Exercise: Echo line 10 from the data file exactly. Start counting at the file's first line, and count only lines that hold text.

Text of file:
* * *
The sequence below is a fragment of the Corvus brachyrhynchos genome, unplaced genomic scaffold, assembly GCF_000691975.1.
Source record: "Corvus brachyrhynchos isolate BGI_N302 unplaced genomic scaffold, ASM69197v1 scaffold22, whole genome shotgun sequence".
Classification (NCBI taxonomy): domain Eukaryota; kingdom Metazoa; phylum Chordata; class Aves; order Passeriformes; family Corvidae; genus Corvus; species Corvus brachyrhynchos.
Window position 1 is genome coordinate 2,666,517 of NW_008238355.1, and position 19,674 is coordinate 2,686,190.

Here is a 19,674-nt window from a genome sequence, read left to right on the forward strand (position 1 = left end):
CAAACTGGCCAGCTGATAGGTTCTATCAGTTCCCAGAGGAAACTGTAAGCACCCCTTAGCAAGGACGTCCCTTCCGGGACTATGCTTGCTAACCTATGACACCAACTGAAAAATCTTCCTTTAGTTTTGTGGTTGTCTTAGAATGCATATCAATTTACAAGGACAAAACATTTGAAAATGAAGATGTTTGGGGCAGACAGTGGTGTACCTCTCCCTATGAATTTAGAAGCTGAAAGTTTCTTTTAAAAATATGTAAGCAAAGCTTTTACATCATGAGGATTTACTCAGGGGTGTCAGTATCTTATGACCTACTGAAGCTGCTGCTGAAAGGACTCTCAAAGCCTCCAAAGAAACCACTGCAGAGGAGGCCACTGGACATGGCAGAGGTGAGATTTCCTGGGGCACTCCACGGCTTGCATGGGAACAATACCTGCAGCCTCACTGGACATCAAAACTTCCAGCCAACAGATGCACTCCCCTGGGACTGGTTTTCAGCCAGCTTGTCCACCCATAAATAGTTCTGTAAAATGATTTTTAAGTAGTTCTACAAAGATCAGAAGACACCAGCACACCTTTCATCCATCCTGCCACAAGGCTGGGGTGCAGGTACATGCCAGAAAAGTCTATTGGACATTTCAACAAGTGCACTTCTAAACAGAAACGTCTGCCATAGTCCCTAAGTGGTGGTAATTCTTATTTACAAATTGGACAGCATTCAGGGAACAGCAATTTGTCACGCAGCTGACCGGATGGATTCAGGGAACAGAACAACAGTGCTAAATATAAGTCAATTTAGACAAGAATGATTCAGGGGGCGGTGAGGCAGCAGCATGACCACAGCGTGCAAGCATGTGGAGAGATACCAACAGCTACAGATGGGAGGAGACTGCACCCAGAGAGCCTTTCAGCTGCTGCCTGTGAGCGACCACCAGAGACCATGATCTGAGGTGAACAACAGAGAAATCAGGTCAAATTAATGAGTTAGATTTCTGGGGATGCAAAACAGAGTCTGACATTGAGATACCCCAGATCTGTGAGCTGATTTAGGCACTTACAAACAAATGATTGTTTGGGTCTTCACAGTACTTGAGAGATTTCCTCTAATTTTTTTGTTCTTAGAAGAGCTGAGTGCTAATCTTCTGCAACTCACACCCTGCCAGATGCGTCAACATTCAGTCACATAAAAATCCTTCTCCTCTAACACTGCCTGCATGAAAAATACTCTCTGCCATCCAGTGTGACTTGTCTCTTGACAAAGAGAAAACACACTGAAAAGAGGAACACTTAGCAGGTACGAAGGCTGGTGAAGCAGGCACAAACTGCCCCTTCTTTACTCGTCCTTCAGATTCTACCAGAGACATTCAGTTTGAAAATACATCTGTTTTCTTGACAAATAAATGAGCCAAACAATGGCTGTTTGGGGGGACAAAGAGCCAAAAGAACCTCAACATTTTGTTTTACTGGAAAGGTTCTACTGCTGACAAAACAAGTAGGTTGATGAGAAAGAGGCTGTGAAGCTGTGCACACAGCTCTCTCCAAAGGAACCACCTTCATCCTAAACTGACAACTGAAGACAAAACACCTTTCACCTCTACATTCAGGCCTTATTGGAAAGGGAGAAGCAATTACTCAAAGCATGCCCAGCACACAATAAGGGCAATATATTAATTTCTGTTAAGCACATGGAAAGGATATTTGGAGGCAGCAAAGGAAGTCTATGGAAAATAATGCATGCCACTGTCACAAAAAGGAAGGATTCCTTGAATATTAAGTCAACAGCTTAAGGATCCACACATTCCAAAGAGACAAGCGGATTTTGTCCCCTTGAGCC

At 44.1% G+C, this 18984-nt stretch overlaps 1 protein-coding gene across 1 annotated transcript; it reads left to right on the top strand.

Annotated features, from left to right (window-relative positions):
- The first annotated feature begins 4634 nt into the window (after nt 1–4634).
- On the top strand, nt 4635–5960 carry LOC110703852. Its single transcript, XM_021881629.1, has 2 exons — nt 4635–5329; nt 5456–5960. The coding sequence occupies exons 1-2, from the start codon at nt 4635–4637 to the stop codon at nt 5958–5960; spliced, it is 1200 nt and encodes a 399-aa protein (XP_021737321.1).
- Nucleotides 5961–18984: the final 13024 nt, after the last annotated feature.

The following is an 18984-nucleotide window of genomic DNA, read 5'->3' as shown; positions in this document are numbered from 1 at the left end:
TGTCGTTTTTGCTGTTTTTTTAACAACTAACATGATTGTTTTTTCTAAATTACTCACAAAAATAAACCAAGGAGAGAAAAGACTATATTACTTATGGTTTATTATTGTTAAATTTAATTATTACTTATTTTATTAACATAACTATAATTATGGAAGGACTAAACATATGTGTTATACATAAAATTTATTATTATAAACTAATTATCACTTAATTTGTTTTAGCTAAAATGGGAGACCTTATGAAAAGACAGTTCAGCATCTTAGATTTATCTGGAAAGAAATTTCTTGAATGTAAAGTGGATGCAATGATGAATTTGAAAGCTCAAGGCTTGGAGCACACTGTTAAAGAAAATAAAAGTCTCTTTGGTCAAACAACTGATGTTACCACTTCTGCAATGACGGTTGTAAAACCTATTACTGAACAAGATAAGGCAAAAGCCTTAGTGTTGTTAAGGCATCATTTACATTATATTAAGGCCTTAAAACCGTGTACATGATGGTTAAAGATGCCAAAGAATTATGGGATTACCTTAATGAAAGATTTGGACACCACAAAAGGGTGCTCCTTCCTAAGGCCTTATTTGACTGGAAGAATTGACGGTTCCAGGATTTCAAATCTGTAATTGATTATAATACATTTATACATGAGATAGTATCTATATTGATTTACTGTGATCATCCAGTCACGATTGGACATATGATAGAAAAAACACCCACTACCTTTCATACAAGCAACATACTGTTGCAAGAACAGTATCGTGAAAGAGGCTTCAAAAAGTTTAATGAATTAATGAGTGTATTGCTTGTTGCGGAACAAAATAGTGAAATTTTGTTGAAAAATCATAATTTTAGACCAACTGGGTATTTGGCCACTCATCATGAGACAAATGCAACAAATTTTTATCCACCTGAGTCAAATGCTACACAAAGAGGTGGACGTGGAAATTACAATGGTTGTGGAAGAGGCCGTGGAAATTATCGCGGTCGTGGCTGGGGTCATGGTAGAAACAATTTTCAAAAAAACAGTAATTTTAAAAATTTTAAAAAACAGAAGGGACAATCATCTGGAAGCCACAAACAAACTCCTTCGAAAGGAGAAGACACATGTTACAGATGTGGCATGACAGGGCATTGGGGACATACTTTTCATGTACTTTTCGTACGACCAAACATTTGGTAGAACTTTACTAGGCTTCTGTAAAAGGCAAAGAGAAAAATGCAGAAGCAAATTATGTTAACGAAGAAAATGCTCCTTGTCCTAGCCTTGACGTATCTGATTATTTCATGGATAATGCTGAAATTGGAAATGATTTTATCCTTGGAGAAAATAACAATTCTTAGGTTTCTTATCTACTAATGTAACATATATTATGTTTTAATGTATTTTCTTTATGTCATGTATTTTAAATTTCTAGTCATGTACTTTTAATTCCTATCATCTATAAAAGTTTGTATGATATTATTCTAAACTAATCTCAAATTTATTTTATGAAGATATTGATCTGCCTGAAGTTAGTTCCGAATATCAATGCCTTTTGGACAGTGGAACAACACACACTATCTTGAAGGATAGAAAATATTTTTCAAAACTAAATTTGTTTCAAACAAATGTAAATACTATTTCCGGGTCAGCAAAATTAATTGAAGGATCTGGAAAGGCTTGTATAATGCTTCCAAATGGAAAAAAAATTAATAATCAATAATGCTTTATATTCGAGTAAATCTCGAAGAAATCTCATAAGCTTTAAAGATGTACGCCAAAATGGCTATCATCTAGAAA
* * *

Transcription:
- On the top strand, nt 4635–5960 carry LOC110703852. Its single transcript, XM_021881629.1, has 2 exons — nt 4635–5329; nt 5456–5960. The coding sequence occupies exons 1-2, from the start codon at nt 4635–4637 to the stop codon at nt 5958–5960; spliced, it is 1200 nt and encodes a 399-aa protein (XP_021737321.1).